Seven Common Small Business Tax Myths
The complexity of the tax code generates a lot of folklore and misinformation that could lead to costly mistakes such as penalties for failing to file on time or, on the flip side, not taking advantage of deductions you are legally entitled to take and giving the IRS more money than you need to. With this in mind, let's take a look at seven common small business tax myths.
1. Start-Up Costs are Deductible Immediately
Business start-up costs refer to expenses incurred before you actually begin operating your business. Business start-up costs include both start-up and organizational costs and vary depending on the type of business. Examples of these types of costs include advertising, travel, surveys, and training. These start-up and organizational costs are generally called capital expenditures.
Costs for a particular asset such as machinery or office equipment are recovered through depreciation or Section 179 expensing. When you start a business, you can elect to deduct or amortize certain business start-up costs.
Business start-up and organizational costs are generally capital expenditures. However, you can elect to deduct up to $5,000 of business start-up and $5,000 of organizational costs. The $5,000 deduction is reduced (but not below zero) by the amount your total start-up or organizational costs exceed $50,000. Remaining costs must be amortized.
2. Overpaying the IRS makes you "Audit Proof"
It is never a good idea to knowingly or unknowingly overpay the IRS. You should only pay the amount of tax that you owe. The IRS doesn't care if you pay the right amount of taxes or overpay your taxes; however, they do care if you pay less than you owe and you can't substantiate your deductions with good recordkeeping. The best way to "Audit Proof" yourself is to properly document your expenses and make sure you are getting good advice from your tax accountant.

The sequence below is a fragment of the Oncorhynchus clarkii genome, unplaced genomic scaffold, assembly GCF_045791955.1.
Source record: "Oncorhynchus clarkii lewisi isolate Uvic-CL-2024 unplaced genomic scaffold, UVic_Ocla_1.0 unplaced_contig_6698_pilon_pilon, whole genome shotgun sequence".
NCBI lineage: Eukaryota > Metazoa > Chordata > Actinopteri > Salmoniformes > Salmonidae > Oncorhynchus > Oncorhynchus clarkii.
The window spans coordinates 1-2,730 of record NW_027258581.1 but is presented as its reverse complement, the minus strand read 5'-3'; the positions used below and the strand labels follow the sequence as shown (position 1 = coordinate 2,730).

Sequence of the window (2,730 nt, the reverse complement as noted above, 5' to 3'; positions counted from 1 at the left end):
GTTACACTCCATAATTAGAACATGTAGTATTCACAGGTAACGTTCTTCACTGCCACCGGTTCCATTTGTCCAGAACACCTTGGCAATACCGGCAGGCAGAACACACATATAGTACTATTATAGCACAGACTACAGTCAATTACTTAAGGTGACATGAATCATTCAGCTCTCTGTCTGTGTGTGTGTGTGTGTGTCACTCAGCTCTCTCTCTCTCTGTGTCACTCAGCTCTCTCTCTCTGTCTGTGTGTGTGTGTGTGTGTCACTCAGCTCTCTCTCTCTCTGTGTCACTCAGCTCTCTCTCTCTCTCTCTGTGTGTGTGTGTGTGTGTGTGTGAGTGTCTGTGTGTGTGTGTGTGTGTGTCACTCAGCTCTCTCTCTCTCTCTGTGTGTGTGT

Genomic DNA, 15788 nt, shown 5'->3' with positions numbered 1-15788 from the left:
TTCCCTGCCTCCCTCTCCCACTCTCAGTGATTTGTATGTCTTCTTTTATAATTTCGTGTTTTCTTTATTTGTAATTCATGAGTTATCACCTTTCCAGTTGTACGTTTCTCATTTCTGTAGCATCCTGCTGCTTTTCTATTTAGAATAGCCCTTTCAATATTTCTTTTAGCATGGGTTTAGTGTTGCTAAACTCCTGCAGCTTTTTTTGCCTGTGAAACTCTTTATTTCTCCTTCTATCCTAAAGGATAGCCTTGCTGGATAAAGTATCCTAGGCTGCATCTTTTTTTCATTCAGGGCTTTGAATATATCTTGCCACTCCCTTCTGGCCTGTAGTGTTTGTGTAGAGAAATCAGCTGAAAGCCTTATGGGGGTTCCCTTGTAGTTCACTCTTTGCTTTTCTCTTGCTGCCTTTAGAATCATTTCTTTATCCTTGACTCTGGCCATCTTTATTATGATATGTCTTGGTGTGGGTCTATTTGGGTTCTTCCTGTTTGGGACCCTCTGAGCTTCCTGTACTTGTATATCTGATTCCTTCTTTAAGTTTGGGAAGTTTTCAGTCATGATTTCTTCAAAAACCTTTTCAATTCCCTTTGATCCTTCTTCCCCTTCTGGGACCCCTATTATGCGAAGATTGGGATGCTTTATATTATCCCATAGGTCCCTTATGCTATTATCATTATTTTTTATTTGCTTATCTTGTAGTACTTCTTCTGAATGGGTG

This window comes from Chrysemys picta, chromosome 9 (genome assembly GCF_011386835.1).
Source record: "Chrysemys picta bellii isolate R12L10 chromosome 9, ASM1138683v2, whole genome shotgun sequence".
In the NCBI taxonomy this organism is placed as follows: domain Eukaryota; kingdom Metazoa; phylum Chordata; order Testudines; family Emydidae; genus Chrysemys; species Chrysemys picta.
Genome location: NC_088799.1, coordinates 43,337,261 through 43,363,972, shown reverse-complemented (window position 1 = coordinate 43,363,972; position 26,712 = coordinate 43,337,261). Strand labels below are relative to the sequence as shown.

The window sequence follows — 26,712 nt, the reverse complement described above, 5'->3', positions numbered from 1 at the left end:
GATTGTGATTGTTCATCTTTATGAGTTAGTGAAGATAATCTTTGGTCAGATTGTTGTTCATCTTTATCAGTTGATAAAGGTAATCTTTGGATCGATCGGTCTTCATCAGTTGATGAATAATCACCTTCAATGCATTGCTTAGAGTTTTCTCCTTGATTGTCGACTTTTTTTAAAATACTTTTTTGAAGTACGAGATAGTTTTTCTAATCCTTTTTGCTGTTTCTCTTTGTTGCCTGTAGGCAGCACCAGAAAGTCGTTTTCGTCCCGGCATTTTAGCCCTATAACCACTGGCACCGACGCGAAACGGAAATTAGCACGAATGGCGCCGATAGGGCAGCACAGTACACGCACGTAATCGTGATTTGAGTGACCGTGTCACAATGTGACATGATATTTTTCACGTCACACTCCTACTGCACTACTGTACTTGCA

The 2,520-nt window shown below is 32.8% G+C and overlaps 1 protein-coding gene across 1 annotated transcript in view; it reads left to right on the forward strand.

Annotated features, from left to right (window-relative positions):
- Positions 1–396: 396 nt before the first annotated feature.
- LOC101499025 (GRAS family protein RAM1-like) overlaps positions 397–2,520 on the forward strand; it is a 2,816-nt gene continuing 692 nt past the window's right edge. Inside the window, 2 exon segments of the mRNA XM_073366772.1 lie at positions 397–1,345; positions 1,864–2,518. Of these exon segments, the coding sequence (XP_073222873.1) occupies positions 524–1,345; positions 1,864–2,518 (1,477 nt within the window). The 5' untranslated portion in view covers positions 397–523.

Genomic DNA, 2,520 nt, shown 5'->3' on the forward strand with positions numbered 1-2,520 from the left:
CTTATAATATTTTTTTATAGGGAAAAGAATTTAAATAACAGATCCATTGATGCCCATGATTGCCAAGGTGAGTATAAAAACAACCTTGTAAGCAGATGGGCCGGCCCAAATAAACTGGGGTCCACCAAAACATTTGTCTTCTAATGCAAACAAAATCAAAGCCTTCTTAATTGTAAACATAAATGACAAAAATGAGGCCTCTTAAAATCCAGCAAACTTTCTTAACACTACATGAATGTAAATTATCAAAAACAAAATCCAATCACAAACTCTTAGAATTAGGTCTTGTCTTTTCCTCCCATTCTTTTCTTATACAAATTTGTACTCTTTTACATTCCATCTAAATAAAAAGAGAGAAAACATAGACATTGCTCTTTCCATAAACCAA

3. You can take more Deductions if your Business is Incorporated.
The good news is that self-employed individuals (sole proprietors and S Corps) qualify for many of the same deductions that incorporated businesses do. As such, becoming incorporated is often an unnecessary expense and burden that many small business owners don’t need. For instance, start-ups can spend thousands of dollars in legal and accounting fees to set up a corporation, only to discover soon thereafter that they need to change their name or take the company in a different direction. Furthermore, plenty of small business owners who incorporate don't make money for the first few years and find themselves saddled with minimum corporate tax payments and no income.
4. The Home Office Deduction is a Red Flag for an Audit.
While the home office deduction used to be a red flag, this is no longer true. In fact, with so many people operating home-based businesses the IRS rolled out a new simplified home office deduction in 2013, which makes it even easier to claim the home office deduction (as long as it can be substantiated with excellent recordkeeping).
Furthermore, because of the proliferation of home offices, tax officials cannot possibly audit all tax returns of small business owners taking the home office deduction. In other words, there is no need to fear an audit just because you take the home office deduction; however, a high deduction-to-income ratio, however, may raise a red flag and lead to an audit.
5. You can’t Deduct Business Expenses if you don't take the Home Office Deduction.
You are still eligible to take deductions for business supplies, business-related phone bills, travel expenses, printing, wages paid to employees or contract workers, depreciation of equipment used for your business, and other expenses related to running a home-based business, whether or not you take the home office deduction.
6. An Extension to File gives you an extra Six Months to Pay any Tax you Owe.
Extensions enable you to extend your filing date only. Penalties and interest begin accruing from the date your taxes are due.
7. Part-time Business Owners Cannot Set up Self-employed Pension Plans.
If you start a company while you have a salaried position complete with a 401K plan, you can still set up a SEP-IRA for your business and take the deduction.